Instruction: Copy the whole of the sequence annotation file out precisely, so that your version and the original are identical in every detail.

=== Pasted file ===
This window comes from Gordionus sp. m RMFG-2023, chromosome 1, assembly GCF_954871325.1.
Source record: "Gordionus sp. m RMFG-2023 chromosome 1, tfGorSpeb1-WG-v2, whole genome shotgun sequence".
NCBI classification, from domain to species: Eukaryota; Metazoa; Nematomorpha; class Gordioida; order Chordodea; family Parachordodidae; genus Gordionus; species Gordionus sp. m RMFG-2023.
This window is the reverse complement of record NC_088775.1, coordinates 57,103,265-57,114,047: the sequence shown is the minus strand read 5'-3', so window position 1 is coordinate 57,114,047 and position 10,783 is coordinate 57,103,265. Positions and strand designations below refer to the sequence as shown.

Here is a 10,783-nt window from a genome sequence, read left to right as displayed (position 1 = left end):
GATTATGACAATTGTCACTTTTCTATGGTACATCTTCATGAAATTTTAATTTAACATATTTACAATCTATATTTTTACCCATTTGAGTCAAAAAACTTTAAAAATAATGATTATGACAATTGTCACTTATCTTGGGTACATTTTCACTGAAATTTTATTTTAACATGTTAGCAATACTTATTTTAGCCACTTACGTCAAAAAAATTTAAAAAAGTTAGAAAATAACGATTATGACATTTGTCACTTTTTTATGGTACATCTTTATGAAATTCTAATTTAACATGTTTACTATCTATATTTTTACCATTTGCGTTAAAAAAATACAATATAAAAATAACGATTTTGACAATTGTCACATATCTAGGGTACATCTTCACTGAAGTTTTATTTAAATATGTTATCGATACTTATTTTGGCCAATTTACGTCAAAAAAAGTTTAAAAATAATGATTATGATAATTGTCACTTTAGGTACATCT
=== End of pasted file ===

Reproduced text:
This window comes from Gordionus sp. m RMFG-2023, chromosome 1, assembly GCF_954871325.1.
Source record: "Gordionus sp. m RMFG-2023 chromosome 1, tfGorSpeb1-WG-v2, whole genome shotgun sequence".
NCBI classification, from domain to species: Eukaryota; Metazoa; Nematomorpha; class Gordioida; order Chordodea; family Parachordodidae; genus Gordionus; species Gordionus sp. m RMFG-2023.
This window is the reverse complement of record NC_088775.1, coordinates 57,103,265-57,114,047: the sequence shown is the minus strand read 5'-3', so window position 1 is coordinate 57,114,047 and position 10,783 is coordinate 57,103,265. Positions and strand designations below refer to the sequence as shown.

Here is a 10,783-nt window from a genome sequence, read left to right as displayed (position 1 = left end):
GATTATGACAATTGTCACTTTTCTATGGTACATCTTCATGAAATTTTAATTTAACATATTTACAATCTATATTTTTACCCATTTGAGTCAAAAAACTTTAAAAATAATGATTATGACAATTGTCACTTATCTTGGGTACATTTTCACTGAAATTTTATTTTAACATGTTAGCAATACTTATTTTAGCCACTTACGTCAAAAAAATTTAAAAAAGTTAGAAAATAACGATTATGACATTTGTCACTTTTTTATGGTACATCTTTATGAAATTCTAATTTAACATGTTTACTATCTATATTTTTACCATTTGCGTTAAAAAAATACAATATAAAAATAACGATTTTGACAATTGTCACATATCTAGGGTACATCTTCACTGAAGTTTTATTTAAATATGTTATCGATACTTATTTTGGCCAATTTACGTCAAAAAAAGTTTAAAAATAATGATTATGATAATTGTCACTTTAGGTACATCT